File strings


  • Any sequence of printable characters is a string

  • We can use strings to get hints about the functionality of a program.

    • Accesses a URL

    • Opens another program

Technical Details

  • Strings are terminated by a null byte (0x00)

  • ASCII characters are 8 bits long

    • Now called ANSI

  • Unicode characters are 16 bits long

    • Microsoft calls them "wide characters"

The strings command

  • Native in Linux, also available for Windows

  • Ignores context and formatting

    • can analyze any file type and detect strings across an entire file

      • Can result in false positive (instructions, addresses, etc.)

  • Finds all strings in a file 3 or more characters long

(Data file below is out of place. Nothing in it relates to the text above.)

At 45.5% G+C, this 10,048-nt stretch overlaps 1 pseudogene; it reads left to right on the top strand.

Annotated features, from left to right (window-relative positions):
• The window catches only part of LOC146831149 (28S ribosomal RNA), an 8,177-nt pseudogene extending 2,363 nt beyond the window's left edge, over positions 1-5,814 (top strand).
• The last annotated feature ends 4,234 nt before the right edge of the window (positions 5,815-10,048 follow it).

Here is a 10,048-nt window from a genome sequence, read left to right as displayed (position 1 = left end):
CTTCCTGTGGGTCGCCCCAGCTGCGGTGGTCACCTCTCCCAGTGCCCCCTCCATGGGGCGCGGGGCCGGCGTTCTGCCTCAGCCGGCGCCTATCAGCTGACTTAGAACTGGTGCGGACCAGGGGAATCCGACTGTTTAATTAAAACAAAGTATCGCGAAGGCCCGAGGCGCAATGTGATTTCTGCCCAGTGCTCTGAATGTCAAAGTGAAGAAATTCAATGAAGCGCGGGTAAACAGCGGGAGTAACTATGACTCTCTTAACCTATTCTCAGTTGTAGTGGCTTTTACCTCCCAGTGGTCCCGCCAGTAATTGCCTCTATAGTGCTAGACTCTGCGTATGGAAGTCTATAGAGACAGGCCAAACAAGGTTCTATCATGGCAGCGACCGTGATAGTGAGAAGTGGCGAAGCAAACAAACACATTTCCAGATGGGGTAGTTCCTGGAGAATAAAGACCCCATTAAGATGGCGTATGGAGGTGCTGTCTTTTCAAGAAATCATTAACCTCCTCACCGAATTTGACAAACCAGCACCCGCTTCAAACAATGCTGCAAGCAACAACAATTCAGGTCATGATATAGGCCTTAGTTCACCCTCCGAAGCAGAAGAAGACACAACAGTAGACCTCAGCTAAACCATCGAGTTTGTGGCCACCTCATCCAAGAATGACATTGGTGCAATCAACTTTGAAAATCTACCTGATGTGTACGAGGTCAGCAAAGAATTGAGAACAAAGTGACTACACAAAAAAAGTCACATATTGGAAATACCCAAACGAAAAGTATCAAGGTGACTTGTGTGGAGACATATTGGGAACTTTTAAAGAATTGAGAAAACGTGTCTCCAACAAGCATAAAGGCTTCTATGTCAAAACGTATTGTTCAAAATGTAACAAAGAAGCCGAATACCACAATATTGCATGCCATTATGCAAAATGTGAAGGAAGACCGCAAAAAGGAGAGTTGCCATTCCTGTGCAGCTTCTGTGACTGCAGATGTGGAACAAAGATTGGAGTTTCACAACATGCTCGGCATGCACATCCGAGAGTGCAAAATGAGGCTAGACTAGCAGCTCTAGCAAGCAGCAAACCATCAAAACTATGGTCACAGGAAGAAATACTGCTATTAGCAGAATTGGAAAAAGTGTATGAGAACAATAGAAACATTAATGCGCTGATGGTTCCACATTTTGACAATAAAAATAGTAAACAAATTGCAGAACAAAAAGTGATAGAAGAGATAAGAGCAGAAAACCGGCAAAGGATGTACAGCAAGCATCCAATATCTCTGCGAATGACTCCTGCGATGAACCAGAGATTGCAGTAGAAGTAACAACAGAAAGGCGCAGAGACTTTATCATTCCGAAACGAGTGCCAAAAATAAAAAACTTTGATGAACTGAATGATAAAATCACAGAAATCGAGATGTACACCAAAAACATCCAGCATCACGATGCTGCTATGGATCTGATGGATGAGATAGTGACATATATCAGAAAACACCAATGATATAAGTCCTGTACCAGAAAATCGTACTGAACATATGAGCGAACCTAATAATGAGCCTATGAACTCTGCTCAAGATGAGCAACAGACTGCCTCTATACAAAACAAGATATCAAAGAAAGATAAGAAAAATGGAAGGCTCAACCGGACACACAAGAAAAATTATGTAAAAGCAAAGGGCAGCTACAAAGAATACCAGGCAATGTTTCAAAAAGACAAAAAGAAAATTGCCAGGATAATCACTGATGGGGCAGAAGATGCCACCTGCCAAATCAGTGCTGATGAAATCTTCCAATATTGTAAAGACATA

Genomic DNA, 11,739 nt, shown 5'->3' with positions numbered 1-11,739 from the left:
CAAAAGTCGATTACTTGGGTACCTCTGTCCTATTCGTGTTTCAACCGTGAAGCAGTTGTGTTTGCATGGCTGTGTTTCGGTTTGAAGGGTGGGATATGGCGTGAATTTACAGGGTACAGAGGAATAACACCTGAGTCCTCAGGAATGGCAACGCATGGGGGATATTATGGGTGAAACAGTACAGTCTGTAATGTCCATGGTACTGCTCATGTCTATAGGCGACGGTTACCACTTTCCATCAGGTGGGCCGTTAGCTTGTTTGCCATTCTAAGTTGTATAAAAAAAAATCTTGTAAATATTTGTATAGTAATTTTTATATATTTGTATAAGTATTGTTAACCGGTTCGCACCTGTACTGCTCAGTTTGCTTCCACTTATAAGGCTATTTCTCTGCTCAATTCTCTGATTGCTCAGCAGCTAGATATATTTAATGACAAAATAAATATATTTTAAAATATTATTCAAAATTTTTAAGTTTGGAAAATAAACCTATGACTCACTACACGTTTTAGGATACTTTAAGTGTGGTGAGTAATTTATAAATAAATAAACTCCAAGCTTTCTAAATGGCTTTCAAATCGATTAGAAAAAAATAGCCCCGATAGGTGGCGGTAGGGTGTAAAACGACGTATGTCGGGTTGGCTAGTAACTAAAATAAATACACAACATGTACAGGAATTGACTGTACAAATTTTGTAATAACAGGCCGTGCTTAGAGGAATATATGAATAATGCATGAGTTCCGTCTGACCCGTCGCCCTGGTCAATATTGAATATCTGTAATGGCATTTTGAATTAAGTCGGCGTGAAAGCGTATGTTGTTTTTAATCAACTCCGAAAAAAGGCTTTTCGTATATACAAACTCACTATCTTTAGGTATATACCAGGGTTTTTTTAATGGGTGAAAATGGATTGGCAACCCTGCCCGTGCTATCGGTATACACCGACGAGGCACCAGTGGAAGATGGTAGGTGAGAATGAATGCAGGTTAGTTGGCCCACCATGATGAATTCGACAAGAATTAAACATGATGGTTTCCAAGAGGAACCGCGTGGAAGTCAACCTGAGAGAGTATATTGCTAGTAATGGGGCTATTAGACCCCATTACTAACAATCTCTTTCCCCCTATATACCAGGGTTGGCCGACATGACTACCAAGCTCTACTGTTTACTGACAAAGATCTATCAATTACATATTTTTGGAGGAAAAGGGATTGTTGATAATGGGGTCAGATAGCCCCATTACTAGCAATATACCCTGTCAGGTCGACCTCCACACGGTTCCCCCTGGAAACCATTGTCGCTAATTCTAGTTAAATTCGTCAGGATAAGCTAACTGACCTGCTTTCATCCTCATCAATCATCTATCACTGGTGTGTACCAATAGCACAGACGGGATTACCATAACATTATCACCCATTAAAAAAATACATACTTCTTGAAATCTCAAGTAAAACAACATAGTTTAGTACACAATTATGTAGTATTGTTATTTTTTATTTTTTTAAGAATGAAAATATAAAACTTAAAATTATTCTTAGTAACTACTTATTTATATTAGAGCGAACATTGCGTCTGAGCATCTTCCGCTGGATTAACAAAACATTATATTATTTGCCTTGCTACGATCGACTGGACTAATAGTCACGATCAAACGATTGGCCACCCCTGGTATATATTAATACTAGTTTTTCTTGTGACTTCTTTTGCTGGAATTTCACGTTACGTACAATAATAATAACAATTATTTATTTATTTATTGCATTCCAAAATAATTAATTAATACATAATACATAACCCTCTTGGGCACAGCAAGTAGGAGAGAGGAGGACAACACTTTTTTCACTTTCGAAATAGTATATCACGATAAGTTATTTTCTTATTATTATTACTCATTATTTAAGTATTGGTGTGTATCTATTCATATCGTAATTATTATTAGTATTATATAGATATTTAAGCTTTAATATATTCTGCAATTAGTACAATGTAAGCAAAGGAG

For Windows

  • Bold items can be ignored

  • GetLayout and SetLayout are Windows functions

  • GDI32.DLL is a Dynamic Link Library

Can we always rely on strings?

  • Legitimate programs usually include many strings.

  • Malware that is packed or obfuscated contains very few strings.

  • If upon searching a program with Strings, you find that it has only a few strings, it is probably either obfuscated or packed, suggesting that it may be malicious.

  • You’ll likely need to throw more than static analysis at it in order to investigate further

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